3. Title Issues
    Various title issues can also delay the purchase of your home or even completely ruin the deal. These title issues are wide-ranging, whether it is errors in the public record, missing heirs, boundary disagreements, or liens. Purchasing title insurance can protect you from most of these scenarios, but it will still potentially cause delays in the purchase of a home.

  4. Expensive Purchases
    Spending too much money at once can also cause significant issues during the final closing stage and make it more difficult to buy a house. Mortgage lenders will always check the bank statements of a borrower during the approval process, and it is never a good idea to spend a large sum of money on home furnishings before you sign the final papers. While banks will provide you with an estimate of the closing costs, it is typically always higher than expected and not having enough extra cash in the bank can jeopardize you purchasing a home.

  5. Contract Disagreements
    Contract disagreements can arrive at the worst times and derail the final closing. These disagreements can be the result of many scenarios, whether the seller doesn't want to include the entire contents of the home in the transaction or if the seller refuses to pay for any additional repairs in the house. Discussing these issues with your real estate agent can help you work through these issues and try to find a resolution that satisfies both parties.

Before you buy a house, it is essential to understand how to avoid these common mistakes to save you time and stress. Old Dominion Realty has been helping clients buy and sell homes since 1962.  One of our local REALTORS® is always close by to guide you through the buying and selling process.  Contact an Old Dominion Realty office near you to start your search for the perfect home.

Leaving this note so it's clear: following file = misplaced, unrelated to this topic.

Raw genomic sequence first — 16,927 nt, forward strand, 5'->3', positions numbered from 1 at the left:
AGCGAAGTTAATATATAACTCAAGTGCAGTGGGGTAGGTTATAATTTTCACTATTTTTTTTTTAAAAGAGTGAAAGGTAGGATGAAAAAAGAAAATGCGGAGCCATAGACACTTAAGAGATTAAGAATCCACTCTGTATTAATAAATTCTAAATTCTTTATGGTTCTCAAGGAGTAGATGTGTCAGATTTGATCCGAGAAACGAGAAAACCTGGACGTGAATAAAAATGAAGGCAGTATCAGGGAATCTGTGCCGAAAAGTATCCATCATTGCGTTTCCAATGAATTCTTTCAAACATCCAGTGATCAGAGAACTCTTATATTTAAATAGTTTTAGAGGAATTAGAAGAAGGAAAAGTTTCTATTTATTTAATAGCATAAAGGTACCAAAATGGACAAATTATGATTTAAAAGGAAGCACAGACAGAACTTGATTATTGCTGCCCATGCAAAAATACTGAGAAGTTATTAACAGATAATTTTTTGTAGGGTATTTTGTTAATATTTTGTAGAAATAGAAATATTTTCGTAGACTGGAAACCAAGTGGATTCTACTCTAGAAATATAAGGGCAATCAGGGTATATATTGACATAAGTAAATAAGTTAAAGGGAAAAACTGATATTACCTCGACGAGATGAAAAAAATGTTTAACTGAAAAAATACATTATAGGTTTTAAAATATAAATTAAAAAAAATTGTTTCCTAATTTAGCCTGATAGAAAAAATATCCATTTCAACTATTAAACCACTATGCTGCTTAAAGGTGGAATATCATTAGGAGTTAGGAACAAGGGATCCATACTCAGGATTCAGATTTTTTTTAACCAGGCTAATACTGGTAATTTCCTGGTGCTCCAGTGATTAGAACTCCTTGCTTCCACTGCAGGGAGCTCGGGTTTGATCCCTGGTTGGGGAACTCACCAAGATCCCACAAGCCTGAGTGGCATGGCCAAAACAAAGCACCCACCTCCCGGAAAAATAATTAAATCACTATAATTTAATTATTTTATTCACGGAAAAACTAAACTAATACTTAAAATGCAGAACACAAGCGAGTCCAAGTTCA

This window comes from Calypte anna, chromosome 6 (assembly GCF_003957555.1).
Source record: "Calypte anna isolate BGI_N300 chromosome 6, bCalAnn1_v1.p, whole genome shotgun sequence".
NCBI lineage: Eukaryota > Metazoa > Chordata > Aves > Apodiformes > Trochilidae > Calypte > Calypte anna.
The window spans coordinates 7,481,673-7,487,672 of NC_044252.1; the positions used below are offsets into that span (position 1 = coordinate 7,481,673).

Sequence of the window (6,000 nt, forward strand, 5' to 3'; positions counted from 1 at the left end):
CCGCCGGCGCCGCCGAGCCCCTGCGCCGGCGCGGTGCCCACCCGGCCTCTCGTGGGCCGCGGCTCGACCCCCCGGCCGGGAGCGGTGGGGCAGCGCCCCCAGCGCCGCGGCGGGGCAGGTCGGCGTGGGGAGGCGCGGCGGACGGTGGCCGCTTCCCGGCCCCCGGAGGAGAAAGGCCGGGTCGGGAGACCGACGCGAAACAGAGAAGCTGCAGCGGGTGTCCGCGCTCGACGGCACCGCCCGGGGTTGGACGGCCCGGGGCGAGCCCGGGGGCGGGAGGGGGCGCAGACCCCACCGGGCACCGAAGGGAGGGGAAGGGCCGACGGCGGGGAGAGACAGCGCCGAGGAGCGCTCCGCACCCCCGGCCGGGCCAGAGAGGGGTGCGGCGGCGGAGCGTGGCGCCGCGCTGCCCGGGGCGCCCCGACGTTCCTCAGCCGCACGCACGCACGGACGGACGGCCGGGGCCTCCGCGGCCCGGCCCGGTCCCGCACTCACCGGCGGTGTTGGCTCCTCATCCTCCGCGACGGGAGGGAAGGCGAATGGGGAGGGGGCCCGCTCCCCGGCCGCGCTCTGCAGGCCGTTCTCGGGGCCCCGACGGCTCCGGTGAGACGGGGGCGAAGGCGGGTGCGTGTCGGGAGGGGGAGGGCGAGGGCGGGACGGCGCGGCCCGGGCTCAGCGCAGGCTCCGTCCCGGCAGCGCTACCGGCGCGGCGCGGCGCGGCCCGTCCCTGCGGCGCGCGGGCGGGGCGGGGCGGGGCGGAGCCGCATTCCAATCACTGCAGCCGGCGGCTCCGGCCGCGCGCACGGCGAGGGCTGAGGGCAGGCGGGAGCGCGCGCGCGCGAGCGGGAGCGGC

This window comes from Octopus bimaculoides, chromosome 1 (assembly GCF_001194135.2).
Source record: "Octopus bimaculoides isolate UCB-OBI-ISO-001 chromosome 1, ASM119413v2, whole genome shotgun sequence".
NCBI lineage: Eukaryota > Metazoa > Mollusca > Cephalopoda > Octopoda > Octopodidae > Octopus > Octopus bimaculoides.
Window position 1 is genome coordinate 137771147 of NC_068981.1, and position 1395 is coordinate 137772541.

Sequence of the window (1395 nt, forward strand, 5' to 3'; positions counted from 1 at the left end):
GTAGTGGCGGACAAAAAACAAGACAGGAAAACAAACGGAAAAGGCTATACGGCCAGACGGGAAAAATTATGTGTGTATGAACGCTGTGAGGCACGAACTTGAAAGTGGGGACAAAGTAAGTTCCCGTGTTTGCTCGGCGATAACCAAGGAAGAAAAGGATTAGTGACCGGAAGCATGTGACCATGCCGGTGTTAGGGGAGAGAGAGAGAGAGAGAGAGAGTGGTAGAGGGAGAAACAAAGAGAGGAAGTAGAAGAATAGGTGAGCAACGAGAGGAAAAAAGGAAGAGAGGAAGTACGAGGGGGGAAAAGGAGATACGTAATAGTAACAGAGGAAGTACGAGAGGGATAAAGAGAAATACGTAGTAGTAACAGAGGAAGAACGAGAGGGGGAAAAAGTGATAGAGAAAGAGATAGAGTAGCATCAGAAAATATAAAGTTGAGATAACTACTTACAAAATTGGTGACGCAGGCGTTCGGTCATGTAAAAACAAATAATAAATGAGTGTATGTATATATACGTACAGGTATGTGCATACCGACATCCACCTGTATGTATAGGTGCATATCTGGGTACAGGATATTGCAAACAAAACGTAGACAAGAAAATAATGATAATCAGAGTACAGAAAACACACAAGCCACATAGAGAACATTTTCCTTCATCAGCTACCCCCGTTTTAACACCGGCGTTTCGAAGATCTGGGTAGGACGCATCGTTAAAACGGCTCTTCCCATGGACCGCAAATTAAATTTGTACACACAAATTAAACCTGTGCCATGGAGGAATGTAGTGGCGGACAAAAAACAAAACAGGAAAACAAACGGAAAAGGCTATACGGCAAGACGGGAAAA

Contact Old Dominion Realty

May
7

Use Your Tax Refund to Buy Your First Home

Tax Refund for Down Payment
Use Your Tax Refund for Your Down Payment

If your tax return is burning a hole in your pocket, there are endless ways you could spend it. Sure, you could go on vacation, or splurge on that latest gadget you've had your eye on, but there's a better option.

If you've been dreaming of finally becoming a homeowner, your tax refund could offer a real opportunity. Our REALTORS® have a few ideas on how you could use your refund to make home ownership a reality once and for all.

Put it toward your deposit

The more you are able to put down as a down payment for your new home, the less you'll end up paying in interest in the long run. You'll also be less likely to have to pay for private mortgage insurance if you're able to put down the recommended 20 percent down payment. When you get your tax refund, create a separate savings account for it so that you won't be as tempted to spend it. You may even gather a little interest if you let it sit for a while.

Pay off your debts

Debt makes it hard to qualify for a mortgage, especially credit card debt. Using your tax refund to work on paying off your credit cards and other debts will help boost your credit rating, which will make it easier to qualify for a mortgage with a rate and terms that you can live with.

Apply it to closing costs

Some new homeowners are shocked to learn that closing costs, including attorney fees, appraisal and inspection fees, title insurance and escrow costs, often add up to a substantial chunk of change. In a lot of cases, these costs must be paid upfront rather than being rolled into your monthly mortgage payments. Your tax refund can be a great way to take care of closing costs.

Put it toward taxes and insurance

Once you own your home, there's still property taxes and homeowners insurance to think about. Putting your tax refund toward these future costs is a great way to ease the financial burden of homeownership.

Build your emergency fund